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    Irish and the media

Irish language publishing

Foinse ‘Fountain, source’ This is an Irish-language newspaper. It was founded in 1996 and its offices are located in An Cheathrú Rua (Carraroe) in the Connemara Gaeltacht. It recently ceased independent publication and now (2012) appears as a supplement to the Irish Independent newspaper on Wednesdays. There is a support website at

The Irish Times, a major national newspaper in Ireland, though aimed at an English-speaking audience has a regular feature in Irish, An Teanga Bheo (‘The living langauge’) which discusses current affairs and matters of relevance to a wider audience. The material is also available on the internet at (subscription necessary).

Radio na Gaeltachta ‘Gaeltacht radio’ (web address: Founded in 1972, this is an Irish-only radio station which broadcasts primarily to the speakers in the northern, western and southern dialect regions. It provides news and current affairs coverage for native Irish speakers, but increasingly includes coverage of broader issues. The radio station has centres in the north, west and south and the forms of Irish from these regions are represented to roughly equal extents in the programmes offered. This fact has had a benificial effect for native speakers of the various regions: because all main dialects are represented, the comprehension of different dialects has increased by speakers being exposed to the speech of people from other dialect regions on this radio station.

Radió na Life ‘Liffey Radio’ (web address: This is an Irish-language radio station providing coverage in the greater Dublin area (‘Liffey’ is the name of the river on which Dublin is situated). It started broadcasting in 1993 and has been providing a topical and contemporary service since.

Telefís na Gaeilge ‘Irish television’ (web address: Founded in 1996, this is an Irish-language television station, located in the Connemara Gaeltacht about 30 kilometres west of Galway city. The station is usually known as TG4 (read: [ti: dʒi: kʲæhɪrʲ], the last element is ceathair, Irish ‘four’). This is because it was initially planned as the fourth channel of the national broadcasting corporation Radio Telefís Éireann ‘Irish Radio and Television’, normally shortened to the alphabetism RTE. As opposed to Radio na Gaeltachta, TG4 does not broadcast exclusively in Irish, a matter on which opinions are divided. However, it has meant that there is now an ever increasing exposure of English speakers to Irish on television, especially to native speaker Irish used by programme presenters. In 2007 TG4 became formally independent of RTE.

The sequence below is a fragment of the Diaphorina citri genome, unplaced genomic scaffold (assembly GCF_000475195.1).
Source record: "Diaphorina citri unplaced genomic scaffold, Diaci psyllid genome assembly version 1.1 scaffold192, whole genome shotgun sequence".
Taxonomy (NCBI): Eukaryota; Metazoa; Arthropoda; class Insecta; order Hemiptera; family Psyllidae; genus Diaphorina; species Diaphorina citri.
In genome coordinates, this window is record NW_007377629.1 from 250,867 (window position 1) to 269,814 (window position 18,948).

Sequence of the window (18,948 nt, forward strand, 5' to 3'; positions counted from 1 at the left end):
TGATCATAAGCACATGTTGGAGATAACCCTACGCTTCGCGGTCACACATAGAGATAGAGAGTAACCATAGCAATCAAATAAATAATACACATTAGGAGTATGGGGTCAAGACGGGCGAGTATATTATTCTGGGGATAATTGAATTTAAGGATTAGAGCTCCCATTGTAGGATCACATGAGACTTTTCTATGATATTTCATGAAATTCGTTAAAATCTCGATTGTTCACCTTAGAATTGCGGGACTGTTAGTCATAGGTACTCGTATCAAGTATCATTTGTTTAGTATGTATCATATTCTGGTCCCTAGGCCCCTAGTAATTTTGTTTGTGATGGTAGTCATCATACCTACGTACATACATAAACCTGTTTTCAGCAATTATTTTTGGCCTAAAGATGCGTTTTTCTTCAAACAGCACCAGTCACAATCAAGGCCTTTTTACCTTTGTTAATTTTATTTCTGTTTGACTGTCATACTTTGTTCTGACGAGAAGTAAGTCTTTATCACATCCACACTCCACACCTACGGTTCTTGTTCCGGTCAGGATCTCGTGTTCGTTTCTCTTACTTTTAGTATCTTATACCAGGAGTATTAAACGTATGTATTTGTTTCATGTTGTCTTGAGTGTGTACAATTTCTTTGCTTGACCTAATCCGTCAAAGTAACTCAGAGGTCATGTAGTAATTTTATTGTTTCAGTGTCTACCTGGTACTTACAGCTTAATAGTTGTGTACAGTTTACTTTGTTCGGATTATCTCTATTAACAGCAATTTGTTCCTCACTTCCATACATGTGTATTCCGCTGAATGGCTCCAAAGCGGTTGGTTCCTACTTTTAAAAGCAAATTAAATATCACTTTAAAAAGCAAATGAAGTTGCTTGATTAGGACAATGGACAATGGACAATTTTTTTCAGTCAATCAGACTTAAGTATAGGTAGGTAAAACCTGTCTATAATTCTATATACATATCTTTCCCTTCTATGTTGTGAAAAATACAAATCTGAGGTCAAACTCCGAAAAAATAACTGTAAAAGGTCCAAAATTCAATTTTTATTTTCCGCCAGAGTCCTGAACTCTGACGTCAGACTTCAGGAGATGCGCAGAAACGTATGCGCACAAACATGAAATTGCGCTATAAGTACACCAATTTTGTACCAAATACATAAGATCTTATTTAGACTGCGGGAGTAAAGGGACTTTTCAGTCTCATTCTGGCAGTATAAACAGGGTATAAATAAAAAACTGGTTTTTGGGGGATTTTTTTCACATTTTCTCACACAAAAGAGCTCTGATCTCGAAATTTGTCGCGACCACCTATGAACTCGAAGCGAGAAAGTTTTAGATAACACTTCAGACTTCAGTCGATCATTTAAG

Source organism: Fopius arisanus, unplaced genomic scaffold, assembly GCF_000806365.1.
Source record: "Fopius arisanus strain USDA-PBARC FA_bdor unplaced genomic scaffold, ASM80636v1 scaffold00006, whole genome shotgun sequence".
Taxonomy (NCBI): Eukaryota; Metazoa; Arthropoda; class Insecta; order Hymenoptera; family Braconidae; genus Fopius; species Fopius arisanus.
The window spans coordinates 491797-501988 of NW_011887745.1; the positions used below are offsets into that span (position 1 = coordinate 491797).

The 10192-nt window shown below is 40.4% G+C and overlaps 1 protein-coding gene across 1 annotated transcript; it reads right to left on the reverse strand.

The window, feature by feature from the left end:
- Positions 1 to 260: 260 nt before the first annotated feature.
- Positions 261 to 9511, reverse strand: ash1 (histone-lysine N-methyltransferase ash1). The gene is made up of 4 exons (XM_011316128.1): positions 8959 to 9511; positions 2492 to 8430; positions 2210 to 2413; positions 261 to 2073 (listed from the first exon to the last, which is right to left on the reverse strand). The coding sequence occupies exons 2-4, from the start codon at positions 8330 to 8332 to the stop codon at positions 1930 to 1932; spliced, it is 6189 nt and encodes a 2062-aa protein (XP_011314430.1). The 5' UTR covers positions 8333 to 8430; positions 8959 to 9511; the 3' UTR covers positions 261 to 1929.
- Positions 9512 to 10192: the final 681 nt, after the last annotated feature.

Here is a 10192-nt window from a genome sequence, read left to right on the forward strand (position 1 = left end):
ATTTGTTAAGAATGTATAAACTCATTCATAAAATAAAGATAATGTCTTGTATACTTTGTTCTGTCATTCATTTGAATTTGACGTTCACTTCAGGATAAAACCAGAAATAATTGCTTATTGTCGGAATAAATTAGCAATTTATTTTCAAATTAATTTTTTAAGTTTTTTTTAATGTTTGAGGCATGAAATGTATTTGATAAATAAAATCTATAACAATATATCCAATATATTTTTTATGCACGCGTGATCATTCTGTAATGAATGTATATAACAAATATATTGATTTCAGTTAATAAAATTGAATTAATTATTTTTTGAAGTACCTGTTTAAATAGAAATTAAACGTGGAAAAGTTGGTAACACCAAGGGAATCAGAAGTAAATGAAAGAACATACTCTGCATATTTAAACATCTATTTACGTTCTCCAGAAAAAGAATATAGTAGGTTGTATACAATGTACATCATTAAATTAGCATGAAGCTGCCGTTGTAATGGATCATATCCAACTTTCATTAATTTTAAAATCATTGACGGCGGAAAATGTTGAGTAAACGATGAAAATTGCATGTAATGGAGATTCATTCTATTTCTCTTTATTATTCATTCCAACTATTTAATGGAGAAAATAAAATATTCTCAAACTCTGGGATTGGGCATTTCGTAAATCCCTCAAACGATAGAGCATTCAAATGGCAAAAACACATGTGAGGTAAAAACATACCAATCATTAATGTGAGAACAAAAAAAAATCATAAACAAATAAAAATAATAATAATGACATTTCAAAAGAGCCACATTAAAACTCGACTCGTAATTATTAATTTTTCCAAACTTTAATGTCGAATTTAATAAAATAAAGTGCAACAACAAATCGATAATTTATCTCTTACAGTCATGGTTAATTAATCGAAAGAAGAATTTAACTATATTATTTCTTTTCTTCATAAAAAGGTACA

BBC Northern Ireland also devotes some its service to the Irish language. This is featured in Blas ‘Irish accent, taste’ (web address: which includes interviews, news and general information on education, sport and the arts.


Lá Nua ‘New day’ was a daily newspaper published in Northern Ireland and dedicated to Irish issues throughout the entire island. It actively supported the cause of Irish in the north, e.g. by providing full coverage of related events such as the establishment of Irish-medium schools or the use of Irish in public in Northern Ireland. It ceased publication in December 2008.

Irish language publishing

An Gúm ‘The scheme’ Founded in 1926, this was formerly part of the Department of Education and is now part of Foras na Gaeilge, the cross-border institution for the Irish language. For many decades it was the main Irish-language publisher in Ireland and was also concerned with translation work from English to Irish and with translations from other (European) languages. An Gúm also publishes teaching material such as a dictionary as do educational publishers in Ireland. There are other smaller commercial publishers who produce both fictional and non-fictional works in Irish. Cló Iar-Chonnachta ‘West Connemara Publishing’, located in the Connemara Gaeltacht, Coiscéim ‘Footstep’ and Cois Life ‘By the Liffey’, the latter two in Dublin, are examples of active publishers of Irish language books.